There’s a whole generation of guys in their twenty and thirty somethings today that were raised on hip hop. Some of us listened to it as one of many genres we enjoyed growing up; some listened exclusively to it and nothing else; even those that didn’t listen to it at all were around it in some form or fashion throughout their youth, be it on TV, the radio or the school parking lot. Now as adults, many of us still listen to it, hopefully for most of us by now it’s one of many different choices of music, and hopefully most of us by now also realize there are many different paths hip hop can successfully take, both lyrically and stylistically that eschew “gangsta-ism” altogether (although most of this type of hip hop is considered “indie” or “alternative”). Regardless, a lot of us are still trying to find that level of success we envisioned while growing up. In our real world, the jobs and the lifestyles are usually a far cry from true wealth and power. “When I was growing up…it seems like I had all these dreams and plans…now it feels like I’m just paying rent,” a thirty something character opined in the hip hop film Hustle and Flow. Therein lies the ultimate appeal of the wanksta subculture: for those of us who often feel like our hard work amounts to nothing more than paying rent, an occasional listen to a classic 2pac record or a newer watered down (though often very entertaining) version by someone like Young Jeezy or Lil Wayne, or an occasional viewing of Scarface can cause us to envision living a lifestyle in which we do much more than just “pay rent.”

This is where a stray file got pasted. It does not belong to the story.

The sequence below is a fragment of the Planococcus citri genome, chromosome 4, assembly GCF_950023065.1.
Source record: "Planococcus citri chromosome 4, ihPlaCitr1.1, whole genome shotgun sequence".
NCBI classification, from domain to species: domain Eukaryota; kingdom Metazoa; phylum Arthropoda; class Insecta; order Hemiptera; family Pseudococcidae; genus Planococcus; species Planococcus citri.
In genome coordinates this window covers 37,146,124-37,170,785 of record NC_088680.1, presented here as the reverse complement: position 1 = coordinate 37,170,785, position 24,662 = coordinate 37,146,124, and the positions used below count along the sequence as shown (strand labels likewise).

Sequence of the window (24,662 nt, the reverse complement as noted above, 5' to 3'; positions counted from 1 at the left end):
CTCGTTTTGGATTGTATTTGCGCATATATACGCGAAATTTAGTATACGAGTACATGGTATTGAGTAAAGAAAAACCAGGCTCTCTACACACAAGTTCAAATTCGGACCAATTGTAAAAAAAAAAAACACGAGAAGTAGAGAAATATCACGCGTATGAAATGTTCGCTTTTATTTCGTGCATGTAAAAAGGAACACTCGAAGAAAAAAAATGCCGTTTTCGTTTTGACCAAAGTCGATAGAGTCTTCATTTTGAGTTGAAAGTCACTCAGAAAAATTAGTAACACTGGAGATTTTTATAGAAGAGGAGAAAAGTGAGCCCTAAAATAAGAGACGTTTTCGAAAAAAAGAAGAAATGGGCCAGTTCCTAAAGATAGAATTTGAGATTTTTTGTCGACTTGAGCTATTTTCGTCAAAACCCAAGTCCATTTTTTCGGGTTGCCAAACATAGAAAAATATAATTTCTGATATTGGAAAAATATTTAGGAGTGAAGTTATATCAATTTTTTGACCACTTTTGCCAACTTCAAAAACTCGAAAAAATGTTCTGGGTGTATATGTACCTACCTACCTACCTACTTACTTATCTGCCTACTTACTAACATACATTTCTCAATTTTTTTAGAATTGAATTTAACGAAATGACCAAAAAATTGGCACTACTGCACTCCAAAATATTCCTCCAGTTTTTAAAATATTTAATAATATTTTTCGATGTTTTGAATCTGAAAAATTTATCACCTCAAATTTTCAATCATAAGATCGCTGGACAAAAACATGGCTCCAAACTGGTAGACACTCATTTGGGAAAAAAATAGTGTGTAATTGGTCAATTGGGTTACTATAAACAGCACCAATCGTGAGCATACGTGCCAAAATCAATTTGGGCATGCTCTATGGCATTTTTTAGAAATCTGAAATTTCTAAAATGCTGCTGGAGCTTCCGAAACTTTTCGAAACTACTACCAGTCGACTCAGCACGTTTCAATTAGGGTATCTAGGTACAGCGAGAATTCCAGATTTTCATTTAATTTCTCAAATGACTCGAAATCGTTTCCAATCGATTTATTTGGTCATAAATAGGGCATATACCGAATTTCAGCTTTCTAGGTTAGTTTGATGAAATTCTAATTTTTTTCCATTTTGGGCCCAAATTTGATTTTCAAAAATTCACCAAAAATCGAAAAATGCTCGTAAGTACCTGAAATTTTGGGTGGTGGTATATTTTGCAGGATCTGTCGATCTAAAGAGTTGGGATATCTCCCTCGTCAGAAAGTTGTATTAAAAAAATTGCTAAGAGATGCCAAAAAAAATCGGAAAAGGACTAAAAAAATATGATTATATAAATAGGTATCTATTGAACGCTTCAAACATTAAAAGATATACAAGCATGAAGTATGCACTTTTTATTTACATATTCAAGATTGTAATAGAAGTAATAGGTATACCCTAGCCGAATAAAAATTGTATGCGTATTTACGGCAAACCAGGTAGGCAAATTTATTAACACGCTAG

Okay, that’s all I have about that. As a side-note, “wanksta” as I understand it means “whack gangsta,” aka “fake gangsta.” So, anyone who listens to rap or watches Scarface and vicariously lives the lifestyle is a wanksta–of course, since most of the rappers and entertainers that pretend to be gangsters aren’t really anything of the sort, they to by definition are wanksta’s; so we’re all part of the same wanksta subculture that amounts to nothing more than grown men playing like little boys in a higher level of cops and robbers–if you want to be cynical about it. While writing this article and quoting the line from Hustle and Flow I came to the idea that perhaps everything that has changed about popular hip hop over the past ten years can be determined in a comparison of 8 Mile and Hustle and Flow. Keep your eyes out for an article about that in the near future. One last thing, since a comment by David Lapham sparked the idea for this article I’ll try to urge anyone reading this to pick up his excellent new series Young Liars published by the mature-readers DC comics imprint “Vertigo.” It’s a crazy ride, always shocking and unexpected by full of characters you want to know more about. I would offer a summary of what it’s about, but after reading issue 7 that just shipped last week, I think it may be going in a completely unexpected direction. Check it out.